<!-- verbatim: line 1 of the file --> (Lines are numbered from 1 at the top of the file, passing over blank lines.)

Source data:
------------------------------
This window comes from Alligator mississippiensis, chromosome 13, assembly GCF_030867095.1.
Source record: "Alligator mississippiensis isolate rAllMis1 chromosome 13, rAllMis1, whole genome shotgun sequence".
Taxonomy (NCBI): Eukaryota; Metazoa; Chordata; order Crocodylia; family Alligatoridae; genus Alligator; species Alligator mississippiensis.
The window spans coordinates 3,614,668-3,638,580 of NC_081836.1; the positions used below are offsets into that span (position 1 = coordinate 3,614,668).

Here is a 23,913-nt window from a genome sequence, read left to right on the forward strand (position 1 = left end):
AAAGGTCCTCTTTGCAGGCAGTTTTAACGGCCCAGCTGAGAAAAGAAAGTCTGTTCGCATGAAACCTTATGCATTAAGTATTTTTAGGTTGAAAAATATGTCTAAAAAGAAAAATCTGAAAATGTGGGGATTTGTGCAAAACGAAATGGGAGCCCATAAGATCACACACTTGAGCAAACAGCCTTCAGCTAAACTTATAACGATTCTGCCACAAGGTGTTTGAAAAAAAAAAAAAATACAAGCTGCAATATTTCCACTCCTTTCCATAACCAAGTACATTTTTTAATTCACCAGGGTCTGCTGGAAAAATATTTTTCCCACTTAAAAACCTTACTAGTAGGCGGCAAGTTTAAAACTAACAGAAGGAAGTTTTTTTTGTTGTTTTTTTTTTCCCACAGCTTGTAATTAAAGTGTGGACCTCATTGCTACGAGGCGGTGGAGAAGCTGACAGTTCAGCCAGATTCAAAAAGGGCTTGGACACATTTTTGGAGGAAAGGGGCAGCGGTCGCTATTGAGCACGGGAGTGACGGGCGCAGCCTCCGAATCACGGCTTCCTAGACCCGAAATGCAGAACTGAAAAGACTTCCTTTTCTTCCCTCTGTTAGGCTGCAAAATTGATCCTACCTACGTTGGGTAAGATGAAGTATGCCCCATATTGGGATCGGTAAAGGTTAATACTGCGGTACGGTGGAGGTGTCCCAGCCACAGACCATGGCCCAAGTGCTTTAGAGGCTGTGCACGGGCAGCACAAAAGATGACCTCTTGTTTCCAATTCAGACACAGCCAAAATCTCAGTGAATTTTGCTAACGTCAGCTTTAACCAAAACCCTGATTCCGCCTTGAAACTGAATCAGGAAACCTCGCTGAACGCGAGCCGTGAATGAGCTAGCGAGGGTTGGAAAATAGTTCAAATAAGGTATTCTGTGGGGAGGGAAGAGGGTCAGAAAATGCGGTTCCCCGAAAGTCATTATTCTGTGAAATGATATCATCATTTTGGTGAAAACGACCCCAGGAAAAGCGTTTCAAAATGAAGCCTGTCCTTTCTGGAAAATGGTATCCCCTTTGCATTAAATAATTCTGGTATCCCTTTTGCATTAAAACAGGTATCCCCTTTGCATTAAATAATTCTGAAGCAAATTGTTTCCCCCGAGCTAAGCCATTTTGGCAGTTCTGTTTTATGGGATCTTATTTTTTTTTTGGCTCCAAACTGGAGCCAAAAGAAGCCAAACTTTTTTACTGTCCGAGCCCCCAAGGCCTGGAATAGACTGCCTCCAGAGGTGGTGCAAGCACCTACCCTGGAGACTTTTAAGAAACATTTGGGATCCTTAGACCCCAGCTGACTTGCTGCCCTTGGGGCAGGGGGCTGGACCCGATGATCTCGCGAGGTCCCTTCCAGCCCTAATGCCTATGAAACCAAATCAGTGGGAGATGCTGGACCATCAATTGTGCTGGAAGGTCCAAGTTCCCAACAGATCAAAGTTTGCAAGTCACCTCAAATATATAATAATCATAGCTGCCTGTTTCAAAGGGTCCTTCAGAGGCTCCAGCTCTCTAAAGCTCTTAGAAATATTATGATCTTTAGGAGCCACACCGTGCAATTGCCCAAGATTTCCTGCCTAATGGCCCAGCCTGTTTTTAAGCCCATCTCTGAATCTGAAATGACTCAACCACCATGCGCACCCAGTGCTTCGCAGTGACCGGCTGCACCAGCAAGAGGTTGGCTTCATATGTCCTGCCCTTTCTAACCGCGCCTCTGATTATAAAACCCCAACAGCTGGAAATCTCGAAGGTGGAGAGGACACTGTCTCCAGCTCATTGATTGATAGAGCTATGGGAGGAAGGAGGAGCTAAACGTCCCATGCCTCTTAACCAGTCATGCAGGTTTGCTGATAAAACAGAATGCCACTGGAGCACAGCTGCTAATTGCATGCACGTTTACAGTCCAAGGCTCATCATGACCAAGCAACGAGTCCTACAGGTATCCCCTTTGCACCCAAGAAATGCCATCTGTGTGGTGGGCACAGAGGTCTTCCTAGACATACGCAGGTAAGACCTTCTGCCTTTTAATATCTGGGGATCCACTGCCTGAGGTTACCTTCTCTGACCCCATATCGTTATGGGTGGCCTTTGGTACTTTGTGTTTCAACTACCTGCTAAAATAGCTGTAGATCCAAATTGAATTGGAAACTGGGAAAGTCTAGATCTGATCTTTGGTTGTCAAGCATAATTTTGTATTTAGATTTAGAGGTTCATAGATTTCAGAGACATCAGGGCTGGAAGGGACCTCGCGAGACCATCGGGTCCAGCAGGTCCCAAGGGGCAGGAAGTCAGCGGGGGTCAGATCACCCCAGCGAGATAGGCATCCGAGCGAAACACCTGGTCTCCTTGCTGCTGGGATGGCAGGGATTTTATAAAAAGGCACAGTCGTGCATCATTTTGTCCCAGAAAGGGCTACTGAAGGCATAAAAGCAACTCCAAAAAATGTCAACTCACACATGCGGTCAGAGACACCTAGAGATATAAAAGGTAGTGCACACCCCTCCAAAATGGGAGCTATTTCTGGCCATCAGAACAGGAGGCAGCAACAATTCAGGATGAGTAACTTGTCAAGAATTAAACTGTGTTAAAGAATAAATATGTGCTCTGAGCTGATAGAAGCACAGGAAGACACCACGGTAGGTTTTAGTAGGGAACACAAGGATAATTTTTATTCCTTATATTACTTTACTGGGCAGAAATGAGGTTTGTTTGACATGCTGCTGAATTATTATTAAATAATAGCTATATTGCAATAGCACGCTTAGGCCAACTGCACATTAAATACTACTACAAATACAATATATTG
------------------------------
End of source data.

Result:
This window comes from Alligator mississippiensis, chromosome 13, assembly GCF_030867095.1.